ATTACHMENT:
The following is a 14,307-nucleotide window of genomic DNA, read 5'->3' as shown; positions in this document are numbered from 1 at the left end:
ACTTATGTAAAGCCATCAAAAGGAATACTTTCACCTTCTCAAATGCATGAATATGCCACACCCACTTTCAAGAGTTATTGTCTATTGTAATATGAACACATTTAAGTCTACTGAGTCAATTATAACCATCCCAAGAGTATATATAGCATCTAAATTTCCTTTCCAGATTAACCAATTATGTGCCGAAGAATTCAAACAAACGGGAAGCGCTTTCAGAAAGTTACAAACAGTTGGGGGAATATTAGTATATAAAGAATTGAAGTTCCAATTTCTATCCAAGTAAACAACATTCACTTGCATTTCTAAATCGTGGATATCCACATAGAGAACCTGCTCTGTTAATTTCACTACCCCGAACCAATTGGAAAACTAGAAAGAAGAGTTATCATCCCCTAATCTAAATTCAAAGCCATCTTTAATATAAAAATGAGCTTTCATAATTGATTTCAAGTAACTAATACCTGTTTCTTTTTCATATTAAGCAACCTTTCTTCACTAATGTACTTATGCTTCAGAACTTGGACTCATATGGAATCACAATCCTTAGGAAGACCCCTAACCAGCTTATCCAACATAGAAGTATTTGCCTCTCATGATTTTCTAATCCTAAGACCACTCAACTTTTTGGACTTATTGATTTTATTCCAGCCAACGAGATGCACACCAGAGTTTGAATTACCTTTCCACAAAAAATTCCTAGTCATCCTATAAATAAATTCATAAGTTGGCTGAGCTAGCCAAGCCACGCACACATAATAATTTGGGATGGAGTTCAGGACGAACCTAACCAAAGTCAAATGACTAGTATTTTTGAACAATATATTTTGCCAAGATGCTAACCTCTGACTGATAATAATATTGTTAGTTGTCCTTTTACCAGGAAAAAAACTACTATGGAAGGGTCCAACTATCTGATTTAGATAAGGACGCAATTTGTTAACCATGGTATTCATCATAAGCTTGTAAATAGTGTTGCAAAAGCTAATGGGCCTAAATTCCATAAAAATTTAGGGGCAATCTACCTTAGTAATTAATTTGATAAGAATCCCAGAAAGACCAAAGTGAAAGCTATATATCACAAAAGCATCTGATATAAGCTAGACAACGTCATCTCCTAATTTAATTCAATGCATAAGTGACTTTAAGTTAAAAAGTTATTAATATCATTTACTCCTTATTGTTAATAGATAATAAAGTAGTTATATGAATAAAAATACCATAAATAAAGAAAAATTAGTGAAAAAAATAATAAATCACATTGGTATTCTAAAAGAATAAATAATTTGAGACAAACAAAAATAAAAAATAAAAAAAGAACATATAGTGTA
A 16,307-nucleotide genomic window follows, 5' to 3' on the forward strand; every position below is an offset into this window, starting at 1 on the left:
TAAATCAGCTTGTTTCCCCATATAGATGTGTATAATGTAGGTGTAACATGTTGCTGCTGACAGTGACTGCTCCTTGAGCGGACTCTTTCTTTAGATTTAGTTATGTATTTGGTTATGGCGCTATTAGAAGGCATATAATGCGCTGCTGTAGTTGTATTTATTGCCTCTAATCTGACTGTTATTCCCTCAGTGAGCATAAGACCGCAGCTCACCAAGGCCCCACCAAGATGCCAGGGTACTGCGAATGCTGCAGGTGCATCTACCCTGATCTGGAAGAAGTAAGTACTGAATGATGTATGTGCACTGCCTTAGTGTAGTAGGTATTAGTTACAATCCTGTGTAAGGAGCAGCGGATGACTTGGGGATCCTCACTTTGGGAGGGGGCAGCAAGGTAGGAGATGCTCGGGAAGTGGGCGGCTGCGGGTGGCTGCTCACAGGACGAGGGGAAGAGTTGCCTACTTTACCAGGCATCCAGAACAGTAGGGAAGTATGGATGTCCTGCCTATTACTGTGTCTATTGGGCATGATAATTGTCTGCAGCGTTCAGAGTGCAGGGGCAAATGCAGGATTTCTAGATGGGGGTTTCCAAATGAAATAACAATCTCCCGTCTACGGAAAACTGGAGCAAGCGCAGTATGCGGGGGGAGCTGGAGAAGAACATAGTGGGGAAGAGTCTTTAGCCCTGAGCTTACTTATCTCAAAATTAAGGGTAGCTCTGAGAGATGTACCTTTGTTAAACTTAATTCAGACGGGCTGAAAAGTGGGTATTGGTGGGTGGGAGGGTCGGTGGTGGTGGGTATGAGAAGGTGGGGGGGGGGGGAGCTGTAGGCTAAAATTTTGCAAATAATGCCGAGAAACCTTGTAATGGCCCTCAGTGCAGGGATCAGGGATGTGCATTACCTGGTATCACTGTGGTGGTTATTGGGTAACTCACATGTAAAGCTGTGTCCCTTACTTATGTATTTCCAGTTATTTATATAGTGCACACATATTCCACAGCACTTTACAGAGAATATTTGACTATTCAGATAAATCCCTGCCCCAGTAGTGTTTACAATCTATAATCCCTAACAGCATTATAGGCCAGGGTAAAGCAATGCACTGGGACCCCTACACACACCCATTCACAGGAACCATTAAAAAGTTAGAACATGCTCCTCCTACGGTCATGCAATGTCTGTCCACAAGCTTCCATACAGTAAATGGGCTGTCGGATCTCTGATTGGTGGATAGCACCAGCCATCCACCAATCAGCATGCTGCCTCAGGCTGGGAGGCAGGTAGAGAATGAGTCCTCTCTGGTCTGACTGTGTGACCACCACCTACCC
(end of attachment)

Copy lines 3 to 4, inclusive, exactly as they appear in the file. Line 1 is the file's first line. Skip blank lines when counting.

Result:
A 16,307-nucleotide genomic window follows, 5' to 3' on the forward strand; every position below is an offset into this window, starting at 1 on the left:
TAAATCAGCTTGTTTCCCCATATAGATGTGTATAATGTAGGTGTAACATGTTGCTGCTGACAGTGACTGCTCCTTGAGCGGACTCTTTCTTTAGATTTAGTTATGTATTTGGTTATGGCGCTATTAGAAGGCATATAATGCGCTGCTGTAGTTGTATTTATTGCCTCTAATCTGACTGTTATTCCCTCAGTGAGCATAAGACCGCAGCTCACCAAGGCCCCACCAAGATGCCAGGGTACTGCGAATGCTGCAGGTGCATCTACCCTGATCTGGAAGAAGTAAGTACTGAATGATGTATGTGCACTGCCTTAGTGTAGTAGGTATTAGTTACAATCCTGTGTAAGGAGCAGCGGATGACTTGGGGATCCTCACTTTGGGAGGGGGCAGCAAGGTAGGAGATGCTCGGGAAGTGGGCGGCTGCGGGTGGCTGCTCACAGGACGAGGGGAAGAGTTGCCTACTTTACCAGGCATCCAGAACAGTAGGGAAGTATGGATGTCCTGCCTATTACTGTGTCTATTGGGCATGATAATTGTCTGCAGCGTTCAGAGTGCAGGGGCAAATGCAGGATTTCTAGATGGGGGTTTCCAAATGAAATAACAATCTCCCGTCTACGGAAAACTGGAGCAAGCGCAGTATGCGGGGGGAGCTGGAGAAGAACATAGTGGGGAAGAGTCTTTAGCCCTGAGCTTACTTATCTCAAAATTAAGGGTAGCTCTGAGAGATGTACCTTTGTTAAACTTAATTCAGACGGGCTGAAAAGTGGGTATTGGTGGGTGGGAGGGTCGGTGGTGGTGGGTATGAGAAGGTGGGGGGGGGGGGAGCTGTAGGCTAAAATTTTGCAAATAATGCCGAGAAACCTTGTAATGGCCCTCAGTGCAGGGATCAGGGATGTGCATTACCTGGTATCACTGTGGTGGTTATTGGGTAACTCACATGTAAAGCTGTGTCCCTTACTTATGTATTTCCAGTTATTTATATAGTGCACACATATTCCACAGCACTTTACAGAGAATATTTGACTATTCAGATAAATCCCTGCCCCAGTAGTGTTTACAATCTATAATCCCTAACAGCATTATAGGCCAGGGTAAAGCAATGCACTGGGACCCCTACACACACCCATTCACAGGAACCATTAAAAAGTTAGAACATGCTCCTCCTACGGTCATGCAATGTCTGTCCACAAGCTTCCATACAGTAAATGGGCTGTCGGATCTCTGATTGGTGGATAGCACCAGCCATCCACCAATCAGCATGCTGCCTCAGGCTGGGAGGCAGGTAGAGAATGAGTCCTCTCTGGTCTGACTGTGTGACCACCACCTACCC